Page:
Friday, August 21, 2015


The Chinese Stock Market Crash is it because of "The Invisible Hand"
“A former hedge fund manager, MBA prof & expert witness on investments” writes HERE
The short answer is that the invisible hand not only caused the stock market crash, but that, when the market is working properly, the invisible hand causes EVERY crash... along with every change in stock market prices.  The basic thesis of the invisible hand, as coined by Adam Smith, is that markets of all kinds (stocks, groceries, energy) further the common good by incentivizing people to deliver goods and services that society wants.  Assuming the market is operating rationally, the hand has caused this crash by pulling capital out of the market, having determined that the future goods and services sold by companies in this market will not have the profits previously expected (although there is also the possibility that investments elsewhere have become more desirable).
The “invisible hand” was never a thesis “coined” by Adam Smith. 
Long before Adam Smith was born the “invisible hand” was used regularly in the 17th century - and before then too. It was used by Smith ONLY three times - twice without reference to markets and the third time as a metaphor for domestic capital investment arithmetically adding to what we now call GNP. 

Markets do not operate “rationally”. They are operated by human beings and like governments, also operated by human beings, they make many mistakes and misjudgements, including by people who quite “rationallly” act for selfish purposes closer to failure and often criminality than to the benefit of other people. The future ifsnot “determined”, nor known, and people in futures markets are no better than gamblers making guesses, much like tipsters in the horse racing business, usually with other people's money.

Tuesday, August 18, 2015


“Joann” on Easy Blog posts a Blurb (Feb 15 2014) from the respected publisher, Wiley HERE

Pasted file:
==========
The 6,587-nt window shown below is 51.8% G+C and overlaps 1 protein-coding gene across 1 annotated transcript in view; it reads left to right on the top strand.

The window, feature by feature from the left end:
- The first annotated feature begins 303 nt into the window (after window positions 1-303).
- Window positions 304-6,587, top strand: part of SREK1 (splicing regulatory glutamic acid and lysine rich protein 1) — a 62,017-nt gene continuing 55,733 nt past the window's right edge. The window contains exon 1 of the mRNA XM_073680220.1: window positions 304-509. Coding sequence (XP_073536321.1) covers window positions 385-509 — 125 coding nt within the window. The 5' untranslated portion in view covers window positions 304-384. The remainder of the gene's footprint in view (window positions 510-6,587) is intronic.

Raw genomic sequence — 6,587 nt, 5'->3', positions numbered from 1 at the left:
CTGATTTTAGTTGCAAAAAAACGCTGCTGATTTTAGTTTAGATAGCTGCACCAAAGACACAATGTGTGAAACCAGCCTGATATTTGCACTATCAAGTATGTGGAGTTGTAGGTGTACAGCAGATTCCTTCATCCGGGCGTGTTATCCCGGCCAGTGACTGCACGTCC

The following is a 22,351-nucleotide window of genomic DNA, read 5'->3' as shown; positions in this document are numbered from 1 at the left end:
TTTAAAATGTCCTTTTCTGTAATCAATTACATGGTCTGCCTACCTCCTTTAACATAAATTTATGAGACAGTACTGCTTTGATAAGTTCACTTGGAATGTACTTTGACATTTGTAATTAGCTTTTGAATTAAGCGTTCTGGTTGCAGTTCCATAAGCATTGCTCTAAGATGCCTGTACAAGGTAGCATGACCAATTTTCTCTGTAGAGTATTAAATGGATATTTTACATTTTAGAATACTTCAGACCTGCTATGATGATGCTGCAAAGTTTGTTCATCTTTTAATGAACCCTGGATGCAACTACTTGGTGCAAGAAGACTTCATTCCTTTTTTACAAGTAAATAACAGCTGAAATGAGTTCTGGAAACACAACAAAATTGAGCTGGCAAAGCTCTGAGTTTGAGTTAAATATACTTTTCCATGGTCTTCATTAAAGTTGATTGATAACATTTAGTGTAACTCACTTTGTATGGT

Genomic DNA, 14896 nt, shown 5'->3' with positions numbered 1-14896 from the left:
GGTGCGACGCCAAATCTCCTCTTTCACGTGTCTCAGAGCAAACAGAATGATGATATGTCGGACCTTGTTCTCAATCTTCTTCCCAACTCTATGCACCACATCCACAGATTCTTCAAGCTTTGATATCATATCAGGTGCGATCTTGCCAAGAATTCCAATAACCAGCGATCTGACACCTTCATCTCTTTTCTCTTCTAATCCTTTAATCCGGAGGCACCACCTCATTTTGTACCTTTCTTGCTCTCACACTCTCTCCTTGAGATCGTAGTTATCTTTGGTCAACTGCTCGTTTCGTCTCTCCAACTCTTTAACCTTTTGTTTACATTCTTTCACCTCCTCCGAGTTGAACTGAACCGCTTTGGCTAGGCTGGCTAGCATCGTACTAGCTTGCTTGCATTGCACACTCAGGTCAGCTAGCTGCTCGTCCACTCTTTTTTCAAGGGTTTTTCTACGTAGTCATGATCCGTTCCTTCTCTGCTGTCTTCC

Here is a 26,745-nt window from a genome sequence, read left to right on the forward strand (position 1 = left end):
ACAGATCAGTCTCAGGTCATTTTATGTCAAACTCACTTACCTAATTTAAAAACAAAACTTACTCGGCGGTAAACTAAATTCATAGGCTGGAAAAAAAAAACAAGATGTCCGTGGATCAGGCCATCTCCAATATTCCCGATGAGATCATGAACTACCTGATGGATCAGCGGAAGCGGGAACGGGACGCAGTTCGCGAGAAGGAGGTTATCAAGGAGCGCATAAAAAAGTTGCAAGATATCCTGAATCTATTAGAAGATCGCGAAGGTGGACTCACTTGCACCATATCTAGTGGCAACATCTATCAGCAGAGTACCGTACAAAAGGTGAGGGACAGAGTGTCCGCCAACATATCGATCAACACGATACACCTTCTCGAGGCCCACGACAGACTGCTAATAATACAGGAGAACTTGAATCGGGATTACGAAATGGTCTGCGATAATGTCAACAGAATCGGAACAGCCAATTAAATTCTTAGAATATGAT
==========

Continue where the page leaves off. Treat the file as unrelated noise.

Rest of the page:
“The Invisible Hands: Top Hedge Fund Traders on Bubbles, Crashes, and Real Money” by Steven Drobny.
“Smith postulated it is the magic of the invisible hand of a free market that best distributes economic resources and best energizes the people and industry and innovation. Feb 10, 2014:  In his preface to the new edition of The Invisible Hands: Top Hedge Fund Traders on Bubbles, Crashes, and Real Money (Wiley, 2014) Steven Drobny.
Of course there is always a market in selling books, and ‘confidential insiders’ newsletters from those claiming to be in “the know because of their experience”. The old wisdom postulates that a “man with money meets a man with experience. The man with experience ends up with the money, while the man with the money ends up with the experience”.
A load of gibberish inventively misquoting Adam Smith is no guide to making a fortune listening to "insiders". 

Smith never referred to the “magic of the invisible hand”, nor that there was an “invisible hand of the free market”, and not even that it “best energizes the people and industry and innovation”. These three claims are utterly untrue, though widely believed.
My new essay: “Adam Smith on Self Betterment, the Invisible-Hand, Human Actions, intended and Unintended Consequences”, addresses exactly what Smith said about his use of the "invisible hand" metaphor. It should be available shortly after September/ October.

Tuesday, August 11, 2015


Oscar Williams-Grut posts on Business Insider (3 Aug)
The second phenomenon is the insane level of government intervention in the markets. Here's Sweeney: "In China a very visible heel can stomp on the invisible hand of financial markets.
Chance Kinnet posts (11 August) on ChipChick: HERE 
Is HTC About To Go Bust?”
“Essentially, it’s the invisible hand of the free market becoming visible just long enough to give HTC the finger.
Nerd Wallet posts on Nasdaq (10 August) HERE
“None of this is intended to disparage fee-only planning. Rather, my aim is to dispel the notion that any compensation model is morally and ethically superior and to encourage you to keep in mind the presence of Adam Smith’s “invisible hand” when evaluating various advisor compensation models.”
Essentially each of these loony posts have something in common. They refer to the alleged presence in markets of a supposed invisible entity that for certain purposes can become visible to people.
1. How does the Chinese "very visible hand of the state" know where to "stomp" an entity that is invisible?
2. How does an invisible hand become visible long enough to be seen?